By Sydni Anderson, Contributing writer
If one were to paint the scene of this year’s Murray State Holiday Art Auction, they would need an excess of black paint, an appreciation for detail and all the talent of the artists whose pieces were displayed.
This annual event took place on Nov. 11 and transformed the Clara M. Eagle Gallery into a lively atmosphere of art, music, food and alcohol (courtesy of the cash bar). The auction starred pieces created by Murray State students, faculty, alumni and local artists. The night started off with the silent auction that included jewelry, plates, portraits and pottery. Several hours into the event, the live auction commenced, offering an array of pieces presented by black-clad “runners” in gloves. Among the audience members bidding on the art pieces was Murray State President Bob Davies and faculty.
Walton Kromer, sophomore from Lexington, Kentucky, said he had donated art work and it was purchased in previous years at the Holiday Art Auction. He said the first time somebody bought his art was a gratifying experience.
“I honestly felt proud.” He said. “I was like, ‘Wow, somebody bought my work?’”
Kelsey Fannin, junior from Owensboro, Kentucky, said the auction was the first she had pieces in. She said having people see her art was nerve-wracking.
“It’s like ‘Oh, is my work as good as the other person’s?’” she said. “I can compare and contrast and look at somebody else’s art, and I might get nervous thinking mine might not be good enough, but I’m also inspired by other people’s work.”
Fannin also described a hardship of art, saying if a person is not selling any of their work it becomes a financial struggle to pay bills and continue doing what they love. Still, she said she believes that if a person has the courage to put their time, money and effort into their work, they can succeed.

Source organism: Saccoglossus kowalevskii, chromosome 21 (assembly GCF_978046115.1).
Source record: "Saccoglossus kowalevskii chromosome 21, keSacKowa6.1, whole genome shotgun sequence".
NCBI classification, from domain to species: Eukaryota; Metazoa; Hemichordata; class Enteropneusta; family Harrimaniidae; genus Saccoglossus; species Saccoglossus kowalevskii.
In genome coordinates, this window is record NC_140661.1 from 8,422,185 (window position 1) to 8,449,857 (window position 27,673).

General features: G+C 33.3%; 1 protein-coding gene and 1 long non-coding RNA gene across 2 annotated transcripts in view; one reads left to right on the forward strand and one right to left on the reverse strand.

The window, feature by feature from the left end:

Scholarships can aid these “struggling artists” since the proceeds of the Murray State Holiday Art Auction go towards student scholarships. Antje Gamble, chairwoman of the committee that ran the auction, said the event was formed from the desire to find new ways to generate money for student scholarships in the arts. Students have to either donate artwork to the auction or work the event in order to be eligible for the scholarship. There were around 200 art pieces donated to the auction, and the live auction raised around $6,500, Gamble said.
Sara Martin, the auctioneer of the event, said part of the success of the event could be attributed to community effort. Martin said people volunteered their time and there weren’t any administrative costs. Even the live music, a quartet including Murray State music lecturer Brent Webster and three of his students, was the product of volunteer work.
“This event is unusual within the realm of the university because we spend every penny of what we fundraise tonight towards student scholarships,” Martin said. “We give the money right back to the students.”
Photos by Kelli O’Toole/The News